When I tell people that I’m coached by Anatoliy Bondarhcuk, their first questions tend revolve around his level of English proficiency. His English is actually relatively good after six years of living in Canada, as are the multiple other languages he speaks. However, when he first arrived it was another story. His advice was broken into choppy three or four word sentences. Onlookers seemed perplexed that we understood him, and were even more perplexed that we instinctively replied to him with our own version of broken English. But his messages nevertheless came through clearly. Sometimes you don’t need any extra words to say “push entry more” or “terrible” or even “double excellent.” I still remember one of his first pearls of wisdom to me: “If hammer feel heavy, then you pull. If push, then hammer feel light in hand.” He couldn’t have said it better if his English were perfect.
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Fall Training Update

Sometimes I forget that this site started as a way to update everyone on my training and results. It’s often hard to write about training this time of year since, frankly, it can get a bit monotonous. At least this winter I will have some results to post since I will be throwing outside rather the indoors.

Once again, my only break this “offseason” was for a few days of travel. As soon as I arrived back in North America last month, Dr. Bondarchuk put me on an active rest program. This meant that I completely stopped weight lifting, but have been doing some simple core exercises and maintaining a decent throwing volume of 75 to 210 throws each week with the 5- and 8-kilogram hammers. The rest has been perfect. Rather than losing a few meters by taking the entire month off, I have actually gained distance by allowing my body to rest while still keeping in contact with the hammer. On Saturday I threw a new personal best of 62.20-meters with the 8-kilogram hammer. During that training session, half of my throws were over my old personal best of 61.90-meters.
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Olympic and world champion Primož Kozmus was turning into a great ambassador for the hammer throw until his unexpected retirement last October.

‘Saving the Hammer Throw’ Revisited

Last week’s post about Sándor Eckschmiedt’s proposal to save the hammer throw generated quite the buzz and a record number of visitors for this site. As I wrote in the post, Eckschmiedt wants to stop the hammer throw’s drift to the periphery of track and field by changing the weight and length. These moves would help make the event safer and also cut down the cost of the event. I was undecided about the plan after reading and thinking about it last week. While I could immediately see some of the troubles it might cause, I also knew something must be done to help the hammer throw. I solicited your input and got some great ideas in response.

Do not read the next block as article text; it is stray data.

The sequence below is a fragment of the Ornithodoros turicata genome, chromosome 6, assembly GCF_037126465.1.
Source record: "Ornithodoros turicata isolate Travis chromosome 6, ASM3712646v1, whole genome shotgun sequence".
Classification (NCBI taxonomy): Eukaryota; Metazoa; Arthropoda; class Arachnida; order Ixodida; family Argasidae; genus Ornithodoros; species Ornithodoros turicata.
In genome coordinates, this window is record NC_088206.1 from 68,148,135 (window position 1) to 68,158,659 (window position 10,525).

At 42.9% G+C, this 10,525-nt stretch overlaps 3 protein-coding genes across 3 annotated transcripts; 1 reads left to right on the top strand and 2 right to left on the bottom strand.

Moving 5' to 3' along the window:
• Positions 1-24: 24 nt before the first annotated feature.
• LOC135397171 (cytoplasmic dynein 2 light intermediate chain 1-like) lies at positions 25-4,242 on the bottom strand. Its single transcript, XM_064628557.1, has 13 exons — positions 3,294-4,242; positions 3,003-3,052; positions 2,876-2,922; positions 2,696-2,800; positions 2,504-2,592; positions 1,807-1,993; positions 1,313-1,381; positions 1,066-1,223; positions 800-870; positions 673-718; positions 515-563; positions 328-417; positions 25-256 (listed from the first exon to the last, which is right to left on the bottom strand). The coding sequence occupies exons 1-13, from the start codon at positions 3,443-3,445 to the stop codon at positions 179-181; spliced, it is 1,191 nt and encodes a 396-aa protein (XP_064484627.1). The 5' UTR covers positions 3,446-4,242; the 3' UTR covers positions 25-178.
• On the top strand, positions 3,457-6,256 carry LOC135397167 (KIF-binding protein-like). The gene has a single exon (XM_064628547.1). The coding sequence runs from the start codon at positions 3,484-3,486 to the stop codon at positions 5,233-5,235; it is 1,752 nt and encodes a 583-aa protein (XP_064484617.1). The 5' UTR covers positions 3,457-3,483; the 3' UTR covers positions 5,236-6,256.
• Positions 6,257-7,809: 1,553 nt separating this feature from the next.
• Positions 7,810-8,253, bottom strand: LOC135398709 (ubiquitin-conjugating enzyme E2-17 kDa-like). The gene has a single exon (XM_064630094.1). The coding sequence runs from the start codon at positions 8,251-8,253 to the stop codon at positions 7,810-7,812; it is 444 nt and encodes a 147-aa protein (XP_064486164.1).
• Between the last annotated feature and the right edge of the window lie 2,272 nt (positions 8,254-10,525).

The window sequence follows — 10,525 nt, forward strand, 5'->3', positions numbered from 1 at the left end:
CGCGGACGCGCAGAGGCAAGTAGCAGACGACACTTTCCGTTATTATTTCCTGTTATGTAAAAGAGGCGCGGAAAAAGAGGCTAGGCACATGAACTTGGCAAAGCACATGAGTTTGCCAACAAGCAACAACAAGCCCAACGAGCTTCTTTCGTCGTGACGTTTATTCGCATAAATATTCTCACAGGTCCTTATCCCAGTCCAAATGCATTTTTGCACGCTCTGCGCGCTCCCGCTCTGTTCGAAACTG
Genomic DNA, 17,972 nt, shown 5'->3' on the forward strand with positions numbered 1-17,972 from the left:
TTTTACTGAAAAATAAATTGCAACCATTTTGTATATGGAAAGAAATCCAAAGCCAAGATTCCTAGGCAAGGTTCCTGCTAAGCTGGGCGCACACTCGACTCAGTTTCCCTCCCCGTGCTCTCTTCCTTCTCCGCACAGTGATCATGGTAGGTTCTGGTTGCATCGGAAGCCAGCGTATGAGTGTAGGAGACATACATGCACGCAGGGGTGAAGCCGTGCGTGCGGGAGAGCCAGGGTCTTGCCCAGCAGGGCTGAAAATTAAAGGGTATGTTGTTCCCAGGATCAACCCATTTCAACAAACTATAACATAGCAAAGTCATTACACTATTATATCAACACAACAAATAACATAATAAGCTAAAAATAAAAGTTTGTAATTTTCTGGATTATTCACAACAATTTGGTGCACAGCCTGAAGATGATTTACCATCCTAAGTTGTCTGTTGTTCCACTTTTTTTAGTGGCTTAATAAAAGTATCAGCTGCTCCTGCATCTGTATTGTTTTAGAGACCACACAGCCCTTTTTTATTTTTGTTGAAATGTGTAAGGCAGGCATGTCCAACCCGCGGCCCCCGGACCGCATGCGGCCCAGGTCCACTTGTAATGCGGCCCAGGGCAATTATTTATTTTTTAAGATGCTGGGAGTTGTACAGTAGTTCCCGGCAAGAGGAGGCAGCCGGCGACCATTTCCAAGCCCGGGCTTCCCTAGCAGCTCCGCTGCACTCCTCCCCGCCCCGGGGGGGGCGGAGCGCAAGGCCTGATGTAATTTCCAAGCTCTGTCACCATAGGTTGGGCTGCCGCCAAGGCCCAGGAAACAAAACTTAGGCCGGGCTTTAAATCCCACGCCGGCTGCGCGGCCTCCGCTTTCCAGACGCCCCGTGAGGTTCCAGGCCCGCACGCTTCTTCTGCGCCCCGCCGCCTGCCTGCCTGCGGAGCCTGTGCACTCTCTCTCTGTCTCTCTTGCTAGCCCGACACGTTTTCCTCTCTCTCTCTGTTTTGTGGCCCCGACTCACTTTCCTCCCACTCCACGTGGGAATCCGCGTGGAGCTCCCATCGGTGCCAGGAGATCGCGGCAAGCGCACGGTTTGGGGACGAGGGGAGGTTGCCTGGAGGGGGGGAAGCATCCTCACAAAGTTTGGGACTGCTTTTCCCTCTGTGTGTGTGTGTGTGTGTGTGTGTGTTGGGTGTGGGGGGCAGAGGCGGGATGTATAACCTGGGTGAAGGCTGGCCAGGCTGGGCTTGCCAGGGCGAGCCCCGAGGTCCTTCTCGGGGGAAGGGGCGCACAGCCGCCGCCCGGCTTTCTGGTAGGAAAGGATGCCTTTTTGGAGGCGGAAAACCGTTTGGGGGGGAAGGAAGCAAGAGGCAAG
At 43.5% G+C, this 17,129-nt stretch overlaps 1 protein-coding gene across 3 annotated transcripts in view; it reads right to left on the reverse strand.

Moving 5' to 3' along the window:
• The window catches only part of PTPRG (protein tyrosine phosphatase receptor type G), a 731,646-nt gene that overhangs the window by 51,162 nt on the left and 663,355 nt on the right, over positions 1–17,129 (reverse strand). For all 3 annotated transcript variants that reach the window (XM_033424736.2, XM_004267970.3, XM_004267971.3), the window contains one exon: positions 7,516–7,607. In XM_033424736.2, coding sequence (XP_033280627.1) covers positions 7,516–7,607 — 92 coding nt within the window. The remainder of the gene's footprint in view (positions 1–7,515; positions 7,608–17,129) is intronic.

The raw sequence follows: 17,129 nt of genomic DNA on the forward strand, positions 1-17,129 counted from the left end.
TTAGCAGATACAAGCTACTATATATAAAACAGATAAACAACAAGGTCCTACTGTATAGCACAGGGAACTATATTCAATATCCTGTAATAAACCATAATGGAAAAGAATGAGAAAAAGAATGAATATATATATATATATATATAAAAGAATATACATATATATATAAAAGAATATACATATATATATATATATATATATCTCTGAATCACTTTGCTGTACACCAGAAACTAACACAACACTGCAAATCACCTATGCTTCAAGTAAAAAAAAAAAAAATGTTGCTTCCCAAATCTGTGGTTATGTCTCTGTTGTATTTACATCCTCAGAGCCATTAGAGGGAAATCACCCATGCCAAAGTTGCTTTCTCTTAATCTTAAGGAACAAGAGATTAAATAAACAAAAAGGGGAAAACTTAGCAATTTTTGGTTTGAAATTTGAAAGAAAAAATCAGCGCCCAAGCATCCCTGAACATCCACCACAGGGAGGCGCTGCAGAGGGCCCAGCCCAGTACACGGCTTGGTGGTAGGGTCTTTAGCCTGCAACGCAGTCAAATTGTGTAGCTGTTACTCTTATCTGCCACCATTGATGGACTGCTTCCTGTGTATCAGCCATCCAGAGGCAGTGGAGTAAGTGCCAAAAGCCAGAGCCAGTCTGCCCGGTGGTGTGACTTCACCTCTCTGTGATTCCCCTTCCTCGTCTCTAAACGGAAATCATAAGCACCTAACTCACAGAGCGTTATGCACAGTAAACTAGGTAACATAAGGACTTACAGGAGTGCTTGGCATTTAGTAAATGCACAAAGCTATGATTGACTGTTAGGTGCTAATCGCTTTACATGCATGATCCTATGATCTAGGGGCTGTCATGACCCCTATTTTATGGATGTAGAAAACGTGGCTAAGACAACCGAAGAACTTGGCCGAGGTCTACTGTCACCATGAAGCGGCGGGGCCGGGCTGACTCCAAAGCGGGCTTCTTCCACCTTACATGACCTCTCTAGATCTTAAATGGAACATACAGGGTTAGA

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Saving the Hammer Throw

Hungarians know and love the hammer throw. The country is steeped in tradition and has produced four hammer throw gold medalists (third all-time behind the Soviet Union and America). Their state-owned television company has even produced a documentary on a notable hammer throwing coach. It came as no surprise when Hungary offered to host the hammer throw at the World Athletics Final from 2003 to 2005 after the infrastructure in Monaco was deemed unable to host the hammer. The challenge facing the event now is that many people, including myself, feel the event’s exclusion from top meets has put it on the periphery of track and field. And, yet again, it comes as no surprise that a Hungarian is one of the first to offer a possible solution to the problems facing our event.

The Proposal

Sándor Eckschmiedt is more than just your average university professor. At one time, he was among the world’s best hammer throwers. Track and Field News ranked Eckschmiedt in the world top ten on four separate occasions: 1964, 1967, 1968, and 1972. He also made the Olympic final in both 1968 and 1972, placing a career-high fifth in 1968. But now he sits on the Faculty of Physical Education and Sports Sciences at Semmelweis University in Budapest. His most recent work has been to publish a proposal for saving the hammer throw.  A copy of this report is available below.
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coaches

More on The Throwing Pope

coaches

Legendary coaches Pál Németh (L) and Anatoli Bondarchuk (R).

In a follow up to this week’s review of the documentary A dobópápa (The Throwing Pope), I wanted to mention that director Ágnes Sós has been kind enough to put the English version of the movie on her site now.  I also wanted to add a note about Coach Németh’s approach to coaching.  Throughout the entire movie, I couldn’t help but notice the similarities Németh has to my coach, Anatoli Bondarhcuk.  As perhaps the two most successful and legendary coaches in hammer throwing history, I guess it is not all that surprising that they have so much in common.  Nevertheless, it is intriguing.
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Hammer throw coach Pál Németh, the subject of the documentary A Dobópápa.

Movie Review: The Throwing Pope

Hammer throw coach Pál Németh, the subject of the documentary A Dobópápa.

Hammer throw coach Pál Németh, the subject of the documentary “A dobópápa.”


The last time I reviewed a movie I gave two thumbs up to Gladiator for my high school newspaper.  Since it is not every day that I watch a movie about hammer throwing, I figured it was necessary that I review A dobópápa (The Throwing Pope), a 2007 documentary by director Ágnes Sós. To my knowledge, this is the first movie about hammer throwing.  The hammer throw has made cameo appearances for comedic effect in some films.  Most notably, Agatha Trunchbull, the evil school headmistress and former Olympic thrower in Roald Dahl’s Matilda, was shown loading a hammer into her car’s trunk in that film (see 5:00 mark here).  More recently, Will Ferrell’s character in Kicking & Screaming was shown attempting and failing at the hammer throw in college.  The hammer throw has also been a star on the small screen, playing a feature role in the iconic 1984 Apple commercial.